GRDC's Regional Cropping Solutions Network coordinator Julianne Hill, who led the tour, says while the climate in New Zealand was vastly different to much of the WA wheatbelt, there were many take-home messages for the growers.

The group visited numerous farm businesses, including irrigated, partially irrigated and dryland properties.

"Obviously our group was very keen to see the businesses that held the world records for barley and wheat yields and to understand the drivers behind the profitability of those businesses," Ms Hill says.

In Australia, as part of research into hyper-yielding crops, GRDC has invested in the establishment of five centres of excellence and a network of focus farms in high yield-potential grain growing environments.

This GRDC five-year Hyper-Yielding Crops initiative will push the economically attainable yield boundaries in a range of winter grain crops.

It builds on the success of the GRDC's Hyper Yielding Cereals Project that has been conducted in Tasmania over the past five years. Read the full story here.

Better understanding knowledge gaps will underpin higher wheat yields

CSIRO principal research scientist Roger Lawes says a nation-wide study has demonstrated that while yield 'gaps' occur in every one in three paddocks, this is more likely to occur when yield potentials are high and nitrogen supply is inadequate. PHOTO GRDC

CSIRO principal research scientist Roger Lawes says a nation-wide study has demonstrated that while yield 'gaps' occur in every one in three paddocks, this is more likely to occur when yield potentials are high and nitrogen supply is inadequate. PHOTO GRDC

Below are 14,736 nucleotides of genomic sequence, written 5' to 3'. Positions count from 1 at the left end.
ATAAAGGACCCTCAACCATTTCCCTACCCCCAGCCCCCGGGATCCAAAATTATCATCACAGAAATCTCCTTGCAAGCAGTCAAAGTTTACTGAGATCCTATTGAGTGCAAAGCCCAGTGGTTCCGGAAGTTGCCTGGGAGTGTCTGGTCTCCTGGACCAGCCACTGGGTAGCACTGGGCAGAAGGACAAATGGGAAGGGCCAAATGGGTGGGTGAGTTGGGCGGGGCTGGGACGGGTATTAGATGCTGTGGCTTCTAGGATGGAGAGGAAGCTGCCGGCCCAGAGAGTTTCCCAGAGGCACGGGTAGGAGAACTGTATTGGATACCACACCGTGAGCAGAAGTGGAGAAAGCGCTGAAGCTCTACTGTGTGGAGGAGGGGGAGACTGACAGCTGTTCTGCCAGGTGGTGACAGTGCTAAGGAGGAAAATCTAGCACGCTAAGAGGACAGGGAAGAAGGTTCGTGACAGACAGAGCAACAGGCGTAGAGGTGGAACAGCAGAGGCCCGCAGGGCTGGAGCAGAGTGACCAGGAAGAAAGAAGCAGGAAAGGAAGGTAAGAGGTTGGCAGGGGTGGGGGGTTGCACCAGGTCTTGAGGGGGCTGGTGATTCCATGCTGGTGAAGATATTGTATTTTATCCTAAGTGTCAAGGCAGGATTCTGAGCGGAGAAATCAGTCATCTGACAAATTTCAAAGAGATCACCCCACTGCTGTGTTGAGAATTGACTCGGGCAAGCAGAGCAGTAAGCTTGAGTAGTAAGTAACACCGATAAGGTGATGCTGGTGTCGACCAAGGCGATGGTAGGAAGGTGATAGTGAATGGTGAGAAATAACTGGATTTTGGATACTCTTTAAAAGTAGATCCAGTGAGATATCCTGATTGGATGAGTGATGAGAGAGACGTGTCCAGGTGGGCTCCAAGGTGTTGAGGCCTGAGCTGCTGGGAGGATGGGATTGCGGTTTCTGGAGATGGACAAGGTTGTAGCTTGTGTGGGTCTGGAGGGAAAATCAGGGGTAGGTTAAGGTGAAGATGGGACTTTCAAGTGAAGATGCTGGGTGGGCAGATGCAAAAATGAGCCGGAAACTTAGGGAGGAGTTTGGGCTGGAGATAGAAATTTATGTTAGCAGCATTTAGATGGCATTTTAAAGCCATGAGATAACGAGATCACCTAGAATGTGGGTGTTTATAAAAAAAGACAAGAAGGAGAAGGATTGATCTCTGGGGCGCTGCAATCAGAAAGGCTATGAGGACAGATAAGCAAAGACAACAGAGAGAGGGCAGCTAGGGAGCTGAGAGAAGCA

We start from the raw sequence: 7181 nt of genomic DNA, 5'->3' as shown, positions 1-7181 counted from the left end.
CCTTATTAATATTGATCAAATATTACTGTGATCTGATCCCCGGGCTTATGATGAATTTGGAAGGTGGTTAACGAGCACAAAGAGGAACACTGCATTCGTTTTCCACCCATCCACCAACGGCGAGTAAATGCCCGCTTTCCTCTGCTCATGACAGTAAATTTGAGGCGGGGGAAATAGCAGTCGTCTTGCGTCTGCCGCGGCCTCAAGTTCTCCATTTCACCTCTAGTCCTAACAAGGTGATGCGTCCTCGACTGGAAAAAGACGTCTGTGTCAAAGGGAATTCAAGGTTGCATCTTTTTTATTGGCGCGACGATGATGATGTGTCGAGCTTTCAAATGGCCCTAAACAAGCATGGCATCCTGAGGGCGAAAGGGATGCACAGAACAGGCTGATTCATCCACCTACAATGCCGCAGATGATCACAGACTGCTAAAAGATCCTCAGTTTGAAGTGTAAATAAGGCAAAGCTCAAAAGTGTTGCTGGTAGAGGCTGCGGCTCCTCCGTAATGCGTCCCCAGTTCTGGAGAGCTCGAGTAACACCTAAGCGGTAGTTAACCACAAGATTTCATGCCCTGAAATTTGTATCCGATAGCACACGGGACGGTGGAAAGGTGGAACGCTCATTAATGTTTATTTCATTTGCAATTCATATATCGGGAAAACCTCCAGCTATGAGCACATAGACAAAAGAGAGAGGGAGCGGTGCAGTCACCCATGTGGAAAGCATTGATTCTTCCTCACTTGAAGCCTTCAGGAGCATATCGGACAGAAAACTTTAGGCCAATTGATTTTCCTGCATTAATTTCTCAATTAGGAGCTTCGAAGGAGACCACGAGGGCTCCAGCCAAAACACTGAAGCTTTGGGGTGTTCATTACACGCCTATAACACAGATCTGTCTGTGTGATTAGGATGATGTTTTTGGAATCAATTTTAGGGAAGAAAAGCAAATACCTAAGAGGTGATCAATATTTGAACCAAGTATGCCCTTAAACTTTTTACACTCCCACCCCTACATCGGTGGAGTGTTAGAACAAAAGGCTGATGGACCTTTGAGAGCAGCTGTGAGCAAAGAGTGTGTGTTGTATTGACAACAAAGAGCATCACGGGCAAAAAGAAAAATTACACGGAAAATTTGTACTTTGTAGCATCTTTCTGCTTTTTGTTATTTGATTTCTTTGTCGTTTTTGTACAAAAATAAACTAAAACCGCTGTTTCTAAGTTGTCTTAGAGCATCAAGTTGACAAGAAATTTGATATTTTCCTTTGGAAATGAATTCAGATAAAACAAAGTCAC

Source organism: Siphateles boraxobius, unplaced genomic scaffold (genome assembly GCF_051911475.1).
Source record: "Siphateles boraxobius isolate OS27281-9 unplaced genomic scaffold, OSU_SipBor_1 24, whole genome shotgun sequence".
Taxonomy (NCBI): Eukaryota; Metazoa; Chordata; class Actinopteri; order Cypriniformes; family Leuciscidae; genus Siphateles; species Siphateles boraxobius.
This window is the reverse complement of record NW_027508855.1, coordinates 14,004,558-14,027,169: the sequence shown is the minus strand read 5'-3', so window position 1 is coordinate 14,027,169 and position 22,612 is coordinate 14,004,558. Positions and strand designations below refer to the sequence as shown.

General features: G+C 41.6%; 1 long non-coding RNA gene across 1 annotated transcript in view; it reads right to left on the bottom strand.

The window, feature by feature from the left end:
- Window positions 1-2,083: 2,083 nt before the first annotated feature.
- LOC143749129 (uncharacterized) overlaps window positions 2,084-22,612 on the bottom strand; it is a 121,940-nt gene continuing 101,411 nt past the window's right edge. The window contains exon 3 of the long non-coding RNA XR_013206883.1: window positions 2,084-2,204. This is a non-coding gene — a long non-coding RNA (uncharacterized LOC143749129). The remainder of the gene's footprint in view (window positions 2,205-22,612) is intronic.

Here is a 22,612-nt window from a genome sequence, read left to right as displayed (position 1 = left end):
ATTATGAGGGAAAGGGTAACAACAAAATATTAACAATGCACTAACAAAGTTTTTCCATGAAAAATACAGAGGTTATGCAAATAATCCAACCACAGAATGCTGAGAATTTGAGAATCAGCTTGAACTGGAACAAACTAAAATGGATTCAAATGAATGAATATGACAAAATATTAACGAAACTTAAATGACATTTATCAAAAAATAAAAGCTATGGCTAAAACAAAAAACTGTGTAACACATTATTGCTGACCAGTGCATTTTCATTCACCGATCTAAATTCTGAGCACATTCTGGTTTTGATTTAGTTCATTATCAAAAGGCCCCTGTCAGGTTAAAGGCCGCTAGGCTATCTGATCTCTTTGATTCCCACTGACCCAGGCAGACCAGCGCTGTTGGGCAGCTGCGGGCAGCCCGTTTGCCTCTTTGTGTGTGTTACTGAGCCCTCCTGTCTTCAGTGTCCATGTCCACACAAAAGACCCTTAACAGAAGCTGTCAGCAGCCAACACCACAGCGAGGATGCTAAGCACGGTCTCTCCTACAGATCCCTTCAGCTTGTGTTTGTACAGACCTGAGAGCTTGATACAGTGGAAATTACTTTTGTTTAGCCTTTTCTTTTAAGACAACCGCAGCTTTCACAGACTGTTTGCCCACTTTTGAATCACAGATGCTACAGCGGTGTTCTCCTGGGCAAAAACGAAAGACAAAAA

Insufficient nitrogen is one of the key reasons behind wheat crops not reaching their full yield potential - but a multi-layered approach is required to increase yields and reduce the size of the 'gap'.

This is one of the key messages from a nation-wide study investigating the yield gap in Australia, which CSIRO principal research scientist Dr Roger Lawes discussed at the GRDC Grains Research Update, Perth.

The GRDC National Paddock Survey project closely monitored 250 paddocks for four years (2015-2018) to quantify the gap between the yield potential based on rainfall and the actual grower yield, and to understand the cause of this gap.

A 'Yield gap calculator' was developed to indicate the key agronomic factors that contribute to the yield gap, including:

  • weeds and diseases;
  • previous crop;
  • nitrogen; and
  • other variables.

Dr Lawes says of the 13 different 'types' of yield gaps identified through the survey, four were evident in WA and addressing these were key to maximising crop potential. Read the full story here.